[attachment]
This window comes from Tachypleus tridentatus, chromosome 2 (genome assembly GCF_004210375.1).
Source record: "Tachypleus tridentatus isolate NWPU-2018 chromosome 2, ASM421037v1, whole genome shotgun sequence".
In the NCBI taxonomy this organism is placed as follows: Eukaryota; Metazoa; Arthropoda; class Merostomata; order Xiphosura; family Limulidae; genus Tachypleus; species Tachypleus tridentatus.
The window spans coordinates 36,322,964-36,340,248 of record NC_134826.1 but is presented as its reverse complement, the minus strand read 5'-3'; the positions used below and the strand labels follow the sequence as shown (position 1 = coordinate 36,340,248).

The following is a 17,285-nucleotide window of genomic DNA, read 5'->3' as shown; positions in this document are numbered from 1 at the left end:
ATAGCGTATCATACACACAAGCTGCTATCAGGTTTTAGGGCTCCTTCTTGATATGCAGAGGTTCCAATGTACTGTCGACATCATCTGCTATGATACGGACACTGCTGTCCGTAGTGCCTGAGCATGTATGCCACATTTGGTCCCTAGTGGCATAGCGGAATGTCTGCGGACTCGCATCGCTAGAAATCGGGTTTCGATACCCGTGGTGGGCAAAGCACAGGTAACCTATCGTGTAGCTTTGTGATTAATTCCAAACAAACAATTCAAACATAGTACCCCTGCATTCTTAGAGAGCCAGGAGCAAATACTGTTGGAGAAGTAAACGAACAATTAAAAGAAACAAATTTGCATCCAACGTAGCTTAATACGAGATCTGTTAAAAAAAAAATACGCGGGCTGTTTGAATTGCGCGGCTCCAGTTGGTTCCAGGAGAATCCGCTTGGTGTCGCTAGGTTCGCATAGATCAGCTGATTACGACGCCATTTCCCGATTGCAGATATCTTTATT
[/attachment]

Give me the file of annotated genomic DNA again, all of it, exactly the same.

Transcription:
This window comes from Tachypleus tridentatus, chromosome 2 (genome assembly GCF_004210375.1).
Source record: "Tachypleus tridentatus isolate NWPU-2018 chromosome 2, ASM421037v1, whole genome shotgun sequence".
In the NCBI taxonomy this organism is placed as follows: Eukaryota; Metazoa; Arthropoda; class Merostomata; order Xiphosura; family Limulidae; genus Tachypleus; species Tachypleus tridentatus.
The window spans coordinates 36,322,964-36,340,248 of record NC_134826.1 but is presented as its reverse complement, the minus strand read 5'-3'; the positions used below and the strand labels follow the sequence as shown (position 1 = coordinate 36,340,248).

The following is a 17,285-nucleotide window of genomic DNA, read 5'->3' as shown; positions in this document are numbered from 1 at the left end:
ATAGCGTATCATACACACAAGCTGCTATCAGGTTTTAGGGCTCCTTCTTGATATGCAGAGGTTCCAATGTACTGTCGACATCATCTGCTATGATACGGACACTGCTGTCCGTAGTGCCTGAGCATGTATGCCACATTTGGTCCCTAGTGGCATAGCGGAATGTCTGCGGACTCGCATCGCTAGAAATCGGGTTTCGATACCCGTGGTGGGCAAAGCACAGGTAACCTATCGTGTAGCTTTGTGATTAATTCCAAACAAACAATTCAAACATAGTACCCCTGCATTCTTAGAGAGCCAGGAGCAAATACTGTTGGAGAAGTAAACGAACAATTAAAAGAAACAAATTTGCATCCAACGTAGCTTAATACGAGATCTGTTAAAAAAAAAATACGCGGGCTGTTTGAATTGCGCGGCTCCAGTTGGTTCCAGGAGAATCCGCTTGGTGTCGCTAGGTTCGCATAGATCAGCTGATTACGACGCCATTTCCCGATTGCAGATATCTTTATT